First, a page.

As the Taliban advances steadily and gains control over most of Afghanistan, many Afghans, afraid of their future, are trying to leave. The U.S. withdrawal is expected to undo much of the progress made in Afghan society over the last two decades, especially the investments made in girls’ education and the advancement of women. Christopher Booker reports on the fear among some of Afghanistan’s 250 female judges.
Lawyer Khadija Siddiqui, who was stabbed 23 times by her classmate back in 2016, on Saturday said that she fears for her life, after shots were fired by unknown people outside her home in Lahore’s Gulberg area.
Khadija has filed a complaint with the police, at the Gulberg police station.
“I was alone at home when I heard someone fire shots. When I went outside, I saw a bullet hole in the car’s bonnet,” she stated in the complaint.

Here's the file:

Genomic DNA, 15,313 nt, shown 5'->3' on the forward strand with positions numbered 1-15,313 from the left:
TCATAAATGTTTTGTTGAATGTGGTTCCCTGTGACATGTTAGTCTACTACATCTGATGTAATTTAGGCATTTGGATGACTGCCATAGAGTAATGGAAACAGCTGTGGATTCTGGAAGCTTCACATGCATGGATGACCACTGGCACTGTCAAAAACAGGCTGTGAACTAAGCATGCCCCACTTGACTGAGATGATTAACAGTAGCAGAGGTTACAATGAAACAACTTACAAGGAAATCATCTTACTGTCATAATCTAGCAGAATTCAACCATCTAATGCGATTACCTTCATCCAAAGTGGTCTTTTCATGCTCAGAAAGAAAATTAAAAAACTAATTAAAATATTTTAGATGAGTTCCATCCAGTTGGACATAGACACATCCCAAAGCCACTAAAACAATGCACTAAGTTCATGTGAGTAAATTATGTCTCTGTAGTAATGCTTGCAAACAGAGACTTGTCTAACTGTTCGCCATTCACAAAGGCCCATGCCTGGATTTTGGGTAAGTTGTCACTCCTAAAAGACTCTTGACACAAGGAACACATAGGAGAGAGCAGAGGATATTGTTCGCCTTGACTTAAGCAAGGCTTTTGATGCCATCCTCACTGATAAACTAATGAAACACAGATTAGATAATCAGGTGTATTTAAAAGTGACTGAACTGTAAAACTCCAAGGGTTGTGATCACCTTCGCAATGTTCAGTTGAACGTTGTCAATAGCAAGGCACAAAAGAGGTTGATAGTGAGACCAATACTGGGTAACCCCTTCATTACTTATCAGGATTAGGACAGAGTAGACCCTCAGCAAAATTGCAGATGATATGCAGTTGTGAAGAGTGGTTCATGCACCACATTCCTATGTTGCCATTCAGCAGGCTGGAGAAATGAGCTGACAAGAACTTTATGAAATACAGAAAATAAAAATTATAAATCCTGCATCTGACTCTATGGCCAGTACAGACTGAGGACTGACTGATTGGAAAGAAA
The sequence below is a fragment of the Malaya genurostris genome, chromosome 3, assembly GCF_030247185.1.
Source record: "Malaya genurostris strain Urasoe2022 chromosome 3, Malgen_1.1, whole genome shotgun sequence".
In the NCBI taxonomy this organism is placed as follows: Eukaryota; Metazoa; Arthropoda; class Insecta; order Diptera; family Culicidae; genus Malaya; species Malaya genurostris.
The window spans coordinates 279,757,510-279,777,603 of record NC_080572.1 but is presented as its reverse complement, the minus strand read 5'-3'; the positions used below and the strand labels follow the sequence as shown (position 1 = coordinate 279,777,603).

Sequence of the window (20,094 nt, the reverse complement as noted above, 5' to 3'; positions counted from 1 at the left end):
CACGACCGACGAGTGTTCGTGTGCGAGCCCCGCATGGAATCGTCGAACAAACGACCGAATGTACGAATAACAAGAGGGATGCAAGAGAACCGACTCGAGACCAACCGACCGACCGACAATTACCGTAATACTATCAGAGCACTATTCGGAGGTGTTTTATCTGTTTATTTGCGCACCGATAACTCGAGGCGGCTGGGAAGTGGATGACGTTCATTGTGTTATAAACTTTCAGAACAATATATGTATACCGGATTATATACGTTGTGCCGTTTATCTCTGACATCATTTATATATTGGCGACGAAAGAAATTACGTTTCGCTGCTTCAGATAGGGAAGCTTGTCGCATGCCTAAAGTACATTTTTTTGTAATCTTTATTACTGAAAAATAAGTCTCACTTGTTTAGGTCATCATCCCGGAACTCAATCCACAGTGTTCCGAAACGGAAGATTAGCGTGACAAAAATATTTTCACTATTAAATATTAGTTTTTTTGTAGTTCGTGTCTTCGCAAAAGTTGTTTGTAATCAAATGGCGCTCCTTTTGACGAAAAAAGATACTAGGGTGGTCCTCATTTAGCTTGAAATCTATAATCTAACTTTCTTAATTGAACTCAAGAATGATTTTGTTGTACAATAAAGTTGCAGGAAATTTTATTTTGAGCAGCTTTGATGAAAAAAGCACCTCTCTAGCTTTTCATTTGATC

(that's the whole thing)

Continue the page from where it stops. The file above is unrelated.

She recalled how on May 3, 2016, she was attacked, and provided a case reference number (330/16), which was filed at the Civil Lines police station.
“My life is in danger. I demand legal action,” Khadija further said in her complaint.
Speaking to Geo News, Khadija said that the shots were loud enough for her to think that they were fired from inside her house.
The lawyer drew attention to what she said was a promise made Punjab Minister for Prisons Fayyazul Hassan Chohan that if her life is threatened, he will file a complaint himself.
Meanwhile, her father, Ahmed Siddiqui, told Geo News that he was not at home when the incident occurred.
“When I returned I saw Khadija distraught. She told me someone had fired shots at our house,” he said.